Editor's note: According to the revamped Bigelow Aerospace website: "Want to Take a Ride? Once the domain of only the privileged, Bigelow Aerospace is now offering to the public an exciting new opportunity. For the first time, you can actually send an item of your own into space. Your personal selection will be floating inside a spacecraft hundreds of miles above the Earth. If all systems function properly, your personal treasure (be it a photo, ring, bottle-cap or toy) will be floating in space for years."
Commercialization: May 2006 Archives
"This is a modification to the synopsis entitled NASA'S Exploration Team (NEET) Educators Resources/Exploration Station at the John F. Kennedy Space Center, Florida, NNK06156918C which was posted on June 18, 2006. You are notified that the following changes are made: The Cooperative Agreement Announcement is hereby canceled and will be reissued at a future date. The due date for responses N/A extended. Documents related to this procurement will be available over the Internet."
Editor's note: I'm confused. The solicitation that was pulled was posted on 18 May 2006 - not 18 June 2006.
Orbital Sciences to lay off 10% of workers, The Arizona Republic
"Up to 100 people will lose their jobs at Orbital Sciences Corp.'s Chandler plant, a response a company spokesman attributes to a slowdown in sales of its rockets used to launch commercial payloads, such as satellites."
"Contract Award Amount: $5851425.00"
"Contract Award Amount: $1035717300"
Editor's note: Hmmm. This is odd: $5 Million ($5851425.00) for one contract and a billion ($1035717300) for the other - both of which seem to be virtually the same - or is one of those pesky little decimal points (important in rocket science) missing?
"Under the proposed agreement, Boeing will pay a total of $615 million. In addition to the $50 million monetary penalty, Boeing will pay $565 million to resolve potential civil claims asserted by the Department's Civil Division. A written agreement will be drafted and is expected to be signed in the next few weeks."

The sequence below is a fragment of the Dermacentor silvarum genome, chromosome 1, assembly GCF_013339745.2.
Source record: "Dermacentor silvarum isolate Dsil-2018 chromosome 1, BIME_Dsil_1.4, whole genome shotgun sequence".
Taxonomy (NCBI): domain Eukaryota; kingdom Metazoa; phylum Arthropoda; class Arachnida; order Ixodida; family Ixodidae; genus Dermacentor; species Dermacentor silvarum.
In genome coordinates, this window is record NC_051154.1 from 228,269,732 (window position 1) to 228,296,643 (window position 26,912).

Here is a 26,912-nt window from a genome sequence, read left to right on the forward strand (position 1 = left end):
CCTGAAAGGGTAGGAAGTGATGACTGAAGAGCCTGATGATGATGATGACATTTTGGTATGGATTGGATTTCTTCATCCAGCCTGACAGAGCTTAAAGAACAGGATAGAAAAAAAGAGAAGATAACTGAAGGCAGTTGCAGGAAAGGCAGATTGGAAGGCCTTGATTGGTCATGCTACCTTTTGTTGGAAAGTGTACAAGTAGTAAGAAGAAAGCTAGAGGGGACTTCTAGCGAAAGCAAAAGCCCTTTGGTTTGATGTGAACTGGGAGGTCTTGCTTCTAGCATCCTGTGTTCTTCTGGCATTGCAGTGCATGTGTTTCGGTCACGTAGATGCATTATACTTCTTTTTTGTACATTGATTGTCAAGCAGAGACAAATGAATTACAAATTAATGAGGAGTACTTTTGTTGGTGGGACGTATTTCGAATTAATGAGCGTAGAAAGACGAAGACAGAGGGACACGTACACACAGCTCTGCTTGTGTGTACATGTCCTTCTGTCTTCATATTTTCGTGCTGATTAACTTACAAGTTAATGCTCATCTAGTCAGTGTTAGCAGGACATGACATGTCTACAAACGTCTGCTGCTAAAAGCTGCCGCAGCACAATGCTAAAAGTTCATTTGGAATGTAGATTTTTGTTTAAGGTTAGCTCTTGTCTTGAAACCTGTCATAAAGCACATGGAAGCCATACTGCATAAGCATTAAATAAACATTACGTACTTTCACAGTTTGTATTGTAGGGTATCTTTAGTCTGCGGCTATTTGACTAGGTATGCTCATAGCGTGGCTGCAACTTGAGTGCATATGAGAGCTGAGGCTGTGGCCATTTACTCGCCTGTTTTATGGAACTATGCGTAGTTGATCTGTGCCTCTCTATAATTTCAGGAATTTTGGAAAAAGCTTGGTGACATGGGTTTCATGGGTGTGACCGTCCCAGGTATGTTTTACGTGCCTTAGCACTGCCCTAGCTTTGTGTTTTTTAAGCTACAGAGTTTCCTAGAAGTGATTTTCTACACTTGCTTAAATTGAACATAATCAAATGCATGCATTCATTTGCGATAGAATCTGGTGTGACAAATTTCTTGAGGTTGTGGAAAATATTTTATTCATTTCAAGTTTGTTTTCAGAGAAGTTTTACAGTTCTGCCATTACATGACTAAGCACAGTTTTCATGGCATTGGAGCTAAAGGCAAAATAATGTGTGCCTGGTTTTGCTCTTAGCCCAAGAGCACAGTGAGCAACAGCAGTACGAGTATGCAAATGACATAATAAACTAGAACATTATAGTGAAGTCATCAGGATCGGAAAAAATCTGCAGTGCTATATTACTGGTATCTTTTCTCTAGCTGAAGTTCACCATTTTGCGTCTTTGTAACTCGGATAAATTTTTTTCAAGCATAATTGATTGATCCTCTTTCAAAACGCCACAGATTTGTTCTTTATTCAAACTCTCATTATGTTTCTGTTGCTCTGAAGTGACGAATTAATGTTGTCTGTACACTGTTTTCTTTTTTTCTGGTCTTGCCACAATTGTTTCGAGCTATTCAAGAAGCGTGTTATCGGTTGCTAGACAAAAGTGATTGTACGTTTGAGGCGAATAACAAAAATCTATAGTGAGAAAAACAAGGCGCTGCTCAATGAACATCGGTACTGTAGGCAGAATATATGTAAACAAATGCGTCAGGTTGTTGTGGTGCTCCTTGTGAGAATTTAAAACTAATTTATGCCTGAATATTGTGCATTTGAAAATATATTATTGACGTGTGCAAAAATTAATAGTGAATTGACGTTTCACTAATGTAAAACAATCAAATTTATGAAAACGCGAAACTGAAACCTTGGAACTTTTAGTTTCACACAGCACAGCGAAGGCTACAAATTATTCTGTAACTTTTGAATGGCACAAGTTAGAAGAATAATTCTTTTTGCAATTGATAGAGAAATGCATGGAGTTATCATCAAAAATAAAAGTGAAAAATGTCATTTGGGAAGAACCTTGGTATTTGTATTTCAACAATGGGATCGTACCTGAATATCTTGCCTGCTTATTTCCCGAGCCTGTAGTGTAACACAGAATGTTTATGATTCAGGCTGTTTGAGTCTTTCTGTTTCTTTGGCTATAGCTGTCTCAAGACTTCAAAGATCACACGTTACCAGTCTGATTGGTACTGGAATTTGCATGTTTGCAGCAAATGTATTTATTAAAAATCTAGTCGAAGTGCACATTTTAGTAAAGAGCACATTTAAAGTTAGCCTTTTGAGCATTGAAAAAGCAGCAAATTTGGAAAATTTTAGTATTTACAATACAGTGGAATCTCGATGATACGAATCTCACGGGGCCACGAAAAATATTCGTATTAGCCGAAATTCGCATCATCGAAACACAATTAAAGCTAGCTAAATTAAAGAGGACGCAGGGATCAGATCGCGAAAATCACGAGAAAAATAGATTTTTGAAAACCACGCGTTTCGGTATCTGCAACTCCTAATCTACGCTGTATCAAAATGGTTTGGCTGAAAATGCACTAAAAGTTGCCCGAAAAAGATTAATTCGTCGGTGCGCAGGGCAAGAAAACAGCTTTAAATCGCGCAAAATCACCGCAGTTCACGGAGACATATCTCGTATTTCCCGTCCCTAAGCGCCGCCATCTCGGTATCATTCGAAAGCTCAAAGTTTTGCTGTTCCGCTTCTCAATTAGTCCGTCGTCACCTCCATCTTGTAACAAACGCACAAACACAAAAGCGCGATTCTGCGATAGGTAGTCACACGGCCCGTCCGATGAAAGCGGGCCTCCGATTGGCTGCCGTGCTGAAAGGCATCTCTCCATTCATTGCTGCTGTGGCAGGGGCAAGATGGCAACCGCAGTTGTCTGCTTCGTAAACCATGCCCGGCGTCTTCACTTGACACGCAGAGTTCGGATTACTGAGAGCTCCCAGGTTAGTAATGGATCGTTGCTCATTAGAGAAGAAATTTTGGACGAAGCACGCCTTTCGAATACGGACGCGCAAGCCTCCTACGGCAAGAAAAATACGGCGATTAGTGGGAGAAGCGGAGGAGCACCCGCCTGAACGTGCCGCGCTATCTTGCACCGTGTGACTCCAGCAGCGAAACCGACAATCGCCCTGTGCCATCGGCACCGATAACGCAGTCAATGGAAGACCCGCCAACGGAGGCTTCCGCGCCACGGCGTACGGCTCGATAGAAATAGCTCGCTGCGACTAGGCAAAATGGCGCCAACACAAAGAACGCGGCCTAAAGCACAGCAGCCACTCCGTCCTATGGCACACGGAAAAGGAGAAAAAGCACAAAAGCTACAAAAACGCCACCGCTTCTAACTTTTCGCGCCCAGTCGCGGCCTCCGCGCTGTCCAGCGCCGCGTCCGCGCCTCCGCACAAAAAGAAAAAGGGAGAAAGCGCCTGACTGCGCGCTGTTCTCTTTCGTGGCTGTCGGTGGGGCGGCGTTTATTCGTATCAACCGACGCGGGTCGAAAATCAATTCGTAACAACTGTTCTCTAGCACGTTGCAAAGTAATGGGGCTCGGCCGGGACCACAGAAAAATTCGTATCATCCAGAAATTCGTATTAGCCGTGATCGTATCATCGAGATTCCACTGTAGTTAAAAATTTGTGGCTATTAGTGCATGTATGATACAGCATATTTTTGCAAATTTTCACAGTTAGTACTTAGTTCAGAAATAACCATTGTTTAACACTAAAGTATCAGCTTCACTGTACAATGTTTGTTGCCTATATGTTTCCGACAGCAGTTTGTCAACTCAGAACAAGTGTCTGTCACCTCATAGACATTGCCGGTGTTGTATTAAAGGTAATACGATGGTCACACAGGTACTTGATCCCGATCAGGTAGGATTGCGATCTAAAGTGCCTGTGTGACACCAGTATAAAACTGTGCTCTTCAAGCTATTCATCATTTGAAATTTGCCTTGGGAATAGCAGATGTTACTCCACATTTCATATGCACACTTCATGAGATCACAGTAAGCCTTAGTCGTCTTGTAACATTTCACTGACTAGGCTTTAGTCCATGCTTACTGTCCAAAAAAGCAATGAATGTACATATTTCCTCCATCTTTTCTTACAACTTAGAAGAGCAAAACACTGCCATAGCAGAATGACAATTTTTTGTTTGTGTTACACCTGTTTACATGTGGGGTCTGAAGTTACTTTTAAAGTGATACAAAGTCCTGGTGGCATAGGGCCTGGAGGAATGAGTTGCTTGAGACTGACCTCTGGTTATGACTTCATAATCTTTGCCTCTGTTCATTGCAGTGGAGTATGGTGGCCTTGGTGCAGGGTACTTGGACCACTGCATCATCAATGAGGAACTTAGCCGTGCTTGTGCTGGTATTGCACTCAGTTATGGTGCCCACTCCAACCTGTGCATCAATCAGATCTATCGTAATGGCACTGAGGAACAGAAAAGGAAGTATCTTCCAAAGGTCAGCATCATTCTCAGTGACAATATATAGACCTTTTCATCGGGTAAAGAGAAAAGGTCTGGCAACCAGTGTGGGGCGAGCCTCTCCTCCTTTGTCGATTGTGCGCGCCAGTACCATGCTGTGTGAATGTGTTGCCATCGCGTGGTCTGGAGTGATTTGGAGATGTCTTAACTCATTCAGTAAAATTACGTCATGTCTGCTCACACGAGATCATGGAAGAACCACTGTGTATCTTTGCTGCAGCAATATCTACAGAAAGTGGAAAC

"As part of the preparations for Russian Visiting Crew 11, space flight participant Daisuke Enomoto and his backup Anousheh Ansari were for the acquainted with operational Soyuz space vehicle. The same familiarization activities were conducted by Mikhail Tyurin, test cosmonaut, pilot-cosmonaut, next Soyuz commander and flight engineer of ISS-14 Prime Crew."
"The Chicago-based defense contractor has been the subject of government investigations into the recruitment of a U.S. Air Force weapons buyer while she still had oversight of the billions of dollars in Boeing contracts, and the appropriation of secret information on Lockheed Martin Corp. rocket programs."
"Difficult market conditions first drove the Pentagon and NASA to propose that the two rival companies merge their rocket launch units, but keep separate rockets in production, said Thompson, of the Lexington Institute. But he noted that the officials involved with that recommendation had since left office, and government lawyers were now imposing onerous conditions on the merger, including requirements for investment levels and pension commitments, that threatened to undermine the business case for the deal."
"Oklahoma-based Rocketplane Kistler and California-based Space Exploration Technologies, or SpaceX, acknowledged that they were finalists. Other sources, speaking on condition of anonymity because of the official NASA reticence, indicated that the Virginia-based t/Space consortium, California-based SpaceDev, Texas-based Spacehab and Andrews Space in Seattle were also on the list."
"Now these are the key questions then: How do we sustain the vision for space exploration to lead us to settlement? How do we afford it? How do we nurture it? My answer - and I think a lot of yours' - is the private sector. This is not necessarily easy or straightforward. For a start why would the private sector individual spend the money on space exploration? And if they do what is the role of the Government? And in particular how do we address the number one item in all space activities - how to get to space to start with?"
"Lloyd Chapman, President of the American Small Business League, has filed suit in Federal court against the National Aeronautics and Space Administration under the Freedom of Information Act (FOIA) in order to obtain the names of firms to which NASA has awarded small business contracts. Efforts by Chapman to obtain the information through FOIA were largely ignored by NASA personnel -- no written response was ever received -- however, NASA did acknowledge receipt of the requests by telephone."
Point of Contact
Name: Jay Dryer
Title: Senior Technical Advisor
Phone: (000) 000-0000
Fax: (000) 000-0000
Editor's note: I don't think Jay wants any phone calls about this solicitation.